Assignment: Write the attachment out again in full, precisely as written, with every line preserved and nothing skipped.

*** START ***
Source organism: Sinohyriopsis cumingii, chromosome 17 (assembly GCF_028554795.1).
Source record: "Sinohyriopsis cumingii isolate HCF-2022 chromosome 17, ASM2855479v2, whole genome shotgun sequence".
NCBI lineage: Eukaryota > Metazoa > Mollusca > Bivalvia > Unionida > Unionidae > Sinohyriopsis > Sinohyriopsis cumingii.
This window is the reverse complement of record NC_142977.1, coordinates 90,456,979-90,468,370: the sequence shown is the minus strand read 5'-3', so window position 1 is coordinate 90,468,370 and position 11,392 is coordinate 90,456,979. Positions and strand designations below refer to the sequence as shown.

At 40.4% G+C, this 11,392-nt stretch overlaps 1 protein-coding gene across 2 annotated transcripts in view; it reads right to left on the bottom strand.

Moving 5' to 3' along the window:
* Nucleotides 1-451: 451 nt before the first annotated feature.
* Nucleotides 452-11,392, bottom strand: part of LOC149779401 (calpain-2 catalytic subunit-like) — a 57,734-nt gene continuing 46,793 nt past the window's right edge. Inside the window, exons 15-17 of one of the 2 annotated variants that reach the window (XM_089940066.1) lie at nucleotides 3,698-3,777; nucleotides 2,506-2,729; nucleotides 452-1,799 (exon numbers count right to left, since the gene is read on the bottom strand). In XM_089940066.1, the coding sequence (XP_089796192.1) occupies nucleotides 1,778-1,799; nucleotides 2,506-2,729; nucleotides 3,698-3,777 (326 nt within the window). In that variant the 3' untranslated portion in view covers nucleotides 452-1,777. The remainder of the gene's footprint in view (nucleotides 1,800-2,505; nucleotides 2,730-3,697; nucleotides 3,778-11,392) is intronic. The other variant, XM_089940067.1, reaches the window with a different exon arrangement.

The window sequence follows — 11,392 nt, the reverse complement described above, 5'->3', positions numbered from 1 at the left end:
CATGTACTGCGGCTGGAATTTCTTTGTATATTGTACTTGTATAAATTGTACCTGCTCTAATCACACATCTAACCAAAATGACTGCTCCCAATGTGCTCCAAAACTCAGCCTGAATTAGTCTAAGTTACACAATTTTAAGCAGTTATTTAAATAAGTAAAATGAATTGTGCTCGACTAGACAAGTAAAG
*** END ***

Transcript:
Source organism: Sinohyriopsis cumingii, chromosome 17 (assembly GCF_028554795.1).
Source record: "Sinohyriopsis cumingii isolate HCF-2022 chromosome 17, ASM2855479v2, whole genome shotgun sequence".
NCBI lineage: Eukaryota > Metazoa > Mollusca > Bivalvia > Unionida > Unionidae > Sinohyriopsis > Sinohyriopsis cumingii.
This window is the reverse complement of record NC_142977.1, coordinates 90,456,979-90,468,370: the sequence shown is the minus strand read 5'-3', so window position 1 is coordinate 90,468,370 and position 11,392 is coordinate 90,456,979. Positions and strand designations below refer to the sequence as shown.

At 40.4% G+C, this 11,392-nt stretch overlaps 1 protein-coding gene across 2 annotated transcripts in view; it reads right to left on the bottom strand.

Moving 5' to 3' along the window:
* Nucleotides 1-451: 451 nt before the first annotated feature.
* Nucleotides 452-11,392, bottom strand: part of LOC149779401 (calpain-2 catalytic subunit-like) — a 57,734-nt gene continuing 46,793 nt past the window's right edge. Inside the window, exons 15-17 of one of the 2 annotated variants that reach the window (XM_089940066.1) lie at nucleotides 3,698-3,777; nucleotides 2,506-2,729; nucleotides 452-1,799 (exon numbers count right to left, since the gene is read on the bottom strand). In XM_089940066.1, the coding sequence (XP_089796192.1) occupies nucleotides 1,778-1,799; nucleotides 2,506-2,729; nucleotides 3,698-3,777 (326 nt within the window). In that variant the 3' untranslated portion in view covers nucleotides 452-1,777. The remainder of the gene's footprint in view (nucleotides 1,800-2,505; nucleotides 2,730-3,697; nucleotides 3,778-11,392) is intronic. The other variant, XM_089940067.1, reaches the window with a different exon arrangement.

The window sequence follows — 11,392 nt, the reverse complement described above, 5'->3', positions numbered from 1 at the left end:
CATGTACTGCGGCTGGAATTTCTTTGTATATTGTACTTGTATAAATTGTACCTGCTCTAATCACACATCTAACCAAAATGACTGCTCCCAATGTGCTCCAAAACTCAGCCTGAATTAGTCTAAGTTACACAATTTTAAGCAGTTATTTAAATAAGTAAAATGAATTGTGCTCGACTAGACAAGTAAAG